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Diagonalization and Jordan Form I

July 25, 2009

This post talks about the existence of Jordan form by decomposing a vector space V into direct sum of generalized eigenspaces.

In this post we will work over algebraically closed fields.

The diagonalization problem asks whether a linear transformation admits an eigenbasis. Eequivalently it asks when an n \times n matrix A is similar to a diagonal matrix, i.e. A = PDP^{-1} for some invertible matrix P and a diagonal matrix D.

Let the characteristic polynomial of A be p_A(t) = \prod_{i=1}^{k} (t - \lambda_i)^{n_i}, where \lambda_i are the distinct eigenvalues of A and n_i are the respective algebraic multiplicities.

Theorem 1 Let T:V \rightarrow V is an endomorphism for finite dimensional vector space V (over an algebraically closed field). Let its characteristic polynomial be p_T(t) = \prod_{i=1}^k \left (t - \lambda_i \right)^{n_i}. Then V = \bigoplus_{i=1}^k \mathrm{Ker} \, \left(T - \lambda_i I\right)^{n_i}.

Proof

1. The sum part

Notice that \prod_{i=2}^k \left(t - \lambda_i \right)^{n_i}, \left(t - \lambda_1\right)^{n_1} \prod_{i=3}^k \left(t - \lambda_i \right)^{n_i}, …, \prod_{i=1}^{k-1} \left(t - \lambda_i \right)^{n_i} are relatively prime. Therefore we can find polynomials q_1(t), \cdots, q_k(t) such that

\displaystyle q_1(t) \prod_{i=2}^k \left(t - \lambda_i \right)^{n_i} + q_2(t) \left(t - \lambda_1\right)^{n_1} \prod_{i=3}^k \left(t - \lambda_i \right)^{n_i} + \cdots + q_k(t) \prod_{i=1}^{k-1} \left(t - \lambda_i \right)^{n_i} = 1\;\;\;\;\;\; (1)

For any vector v \in V, notice that \prod_{i=2}^k \left(t - \lambda_i \right)^{n_i}v \in \mathrm{Ker} \, \left(T - \lambda_1 I\right)^{n_1}, by Cayley-Hamilton theorem. Analogously we have other inclusions. Therefore by applying (1) to v, we have

\displaystyle q_1(t) \prod_{i=2}^k \left(t - \lambda_i \right)^{n_i}v + q_2(t) \left(t - \lambda_1\right)^{n_1} \prod_{i=3}^k \left(t - \lambda_i \right)^{n_i}v + \cdots + q_k(t) \prod_{i=1}^{k-1} \left(t - \lambda_i \right)^{n_i}v = v\;\;\;\;\;\;(2)

This gives a required decomposition.

2. The direct part

WLOG suppose that

\displaystyle a_1v_1 + \cdots + a_mv_m = 0\;\;\;\;\;\;(3)

where v_i \in \mathrm{Ker} \, \left(T - \lambda_i I\right)^{n_i}, is the shortest possible relation for which a_1, \cdots, a_m \neq 0.(m \leq k). Applying T on both sides gives

\displaystyle a_1 \lambda_1 v_1 + \cdots + a_m \lambda_m v_m = 0\;\;\;\;\;\;(4)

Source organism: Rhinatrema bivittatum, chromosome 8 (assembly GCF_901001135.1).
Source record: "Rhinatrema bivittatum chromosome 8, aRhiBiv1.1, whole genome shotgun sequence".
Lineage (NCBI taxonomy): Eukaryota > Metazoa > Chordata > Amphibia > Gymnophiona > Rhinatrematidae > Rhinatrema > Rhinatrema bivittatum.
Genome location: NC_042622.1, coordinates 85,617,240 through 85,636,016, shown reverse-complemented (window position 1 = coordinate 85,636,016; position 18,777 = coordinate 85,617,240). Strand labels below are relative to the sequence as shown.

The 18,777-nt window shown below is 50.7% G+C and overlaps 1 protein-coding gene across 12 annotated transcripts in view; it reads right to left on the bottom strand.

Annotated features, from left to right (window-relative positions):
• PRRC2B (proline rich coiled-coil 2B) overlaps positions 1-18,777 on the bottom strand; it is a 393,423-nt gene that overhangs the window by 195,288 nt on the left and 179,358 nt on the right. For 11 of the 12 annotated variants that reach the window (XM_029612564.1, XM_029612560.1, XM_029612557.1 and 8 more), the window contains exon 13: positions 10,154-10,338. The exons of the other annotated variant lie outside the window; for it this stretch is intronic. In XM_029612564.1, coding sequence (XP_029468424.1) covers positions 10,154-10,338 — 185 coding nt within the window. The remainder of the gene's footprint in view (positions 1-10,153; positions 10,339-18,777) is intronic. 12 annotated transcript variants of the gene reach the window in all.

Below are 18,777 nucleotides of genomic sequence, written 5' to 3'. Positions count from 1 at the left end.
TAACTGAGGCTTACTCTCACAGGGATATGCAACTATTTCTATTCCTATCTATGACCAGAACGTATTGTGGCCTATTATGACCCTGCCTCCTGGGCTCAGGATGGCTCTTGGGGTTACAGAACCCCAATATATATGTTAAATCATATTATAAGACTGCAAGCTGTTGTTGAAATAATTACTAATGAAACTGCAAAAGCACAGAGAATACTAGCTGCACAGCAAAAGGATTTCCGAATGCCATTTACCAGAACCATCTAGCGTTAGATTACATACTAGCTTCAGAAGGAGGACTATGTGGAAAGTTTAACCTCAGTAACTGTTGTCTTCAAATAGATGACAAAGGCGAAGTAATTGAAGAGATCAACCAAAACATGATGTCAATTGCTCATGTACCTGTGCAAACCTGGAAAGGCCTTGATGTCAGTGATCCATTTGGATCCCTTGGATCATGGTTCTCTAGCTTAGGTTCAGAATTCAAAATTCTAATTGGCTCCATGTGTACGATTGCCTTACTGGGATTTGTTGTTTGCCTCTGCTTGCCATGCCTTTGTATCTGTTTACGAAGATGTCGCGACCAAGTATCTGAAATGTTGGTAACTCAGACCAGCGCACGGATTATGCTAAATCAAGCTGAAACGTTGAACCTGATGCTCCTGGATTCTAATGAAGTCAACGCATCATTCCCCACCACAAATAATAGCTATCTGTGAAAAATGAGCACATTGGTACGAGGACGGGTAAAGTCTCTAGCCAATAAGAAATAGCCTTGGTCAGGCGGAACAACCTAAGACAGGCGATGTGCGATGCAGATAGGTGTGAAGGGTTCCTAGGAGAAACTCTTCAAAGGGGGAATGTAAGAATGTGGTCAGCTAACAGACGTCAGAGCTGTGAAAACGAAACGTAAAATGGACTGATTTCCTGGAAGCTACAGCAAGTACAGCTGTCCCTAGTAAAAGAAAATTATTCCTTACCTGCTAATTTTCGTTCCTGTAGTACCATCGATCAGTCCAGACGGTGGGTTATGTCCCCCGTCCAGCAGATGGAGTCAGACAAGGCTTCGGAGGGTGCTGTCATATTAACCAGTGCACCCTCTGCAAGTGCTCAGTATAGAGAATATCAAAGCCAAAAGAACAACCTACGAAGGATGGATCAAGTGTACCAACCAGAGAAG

(3) and (4) are linearly independent equations, because \lambda_1, \cdots \lambda_k are all distinct. Therefore it is possible to eliminate one of the vectors involved, e.g. (4) - \lambda_1 (3) to eliminate v_1, and still have other coefficients to be nonzero. This contradicts the minimality assumption, so v_1, \cdots, v_k must be linearly independent.\Box

Corollary 1 T is diagonalizable if and only if for each \lambda_i, \mathrm{Ker} \, (T - \lambda_i I)^{n_i} = \mathrm{Ker} \, (T - \lambda_i I).

This is because being able to find an eigenbasis means exactly that V = \bigoplus_{i=1}^k \mathrm{Ker} \, \left(T - \lambda_i I\right).

Proposition 2 \mathrm{dim} \, \mathrm{Ker} \, \left(T - \lambda_i I\right)^{n_i} = n_i.

This will be clear using Jordan form.

Corollary 2 T is diagonalizable if and only if for each \lambda_i, n_i = \mathrm{dim} \,\mathrm{Ker} \, (T - \lambda_i I).

\mathrm{dim} \,\mathrm{Ker} \, (T - \lambda_i I) is usually called the geometric multiplicity of the eigenvalue \lambda_i.  Thus the above corollary may be rephrased as

Corollary 2′ T is diagonalizable if and only if for each \lambda_i, the algebraic multiplicity coincides with the geometric multiplicity.

Proposition 2 also gives the following quick corollary.

Corollary 3 The algebraic multiplicity is always no less than the geometric multiplicity.

So the diagonalization problem boils down to whether \mathrm{Ker} \, (T - \lambda_i I)^{n_i} = \mathrm{Ker} \, (T - \lambda_i I). This may not hold in many situations. The natural question is then: can we choose a nice basis from each \mathrm{Ker} \, (T - \lambda_i I)^{n_i} such that when T is diagonalizable, the selected basis is an eigenbasis?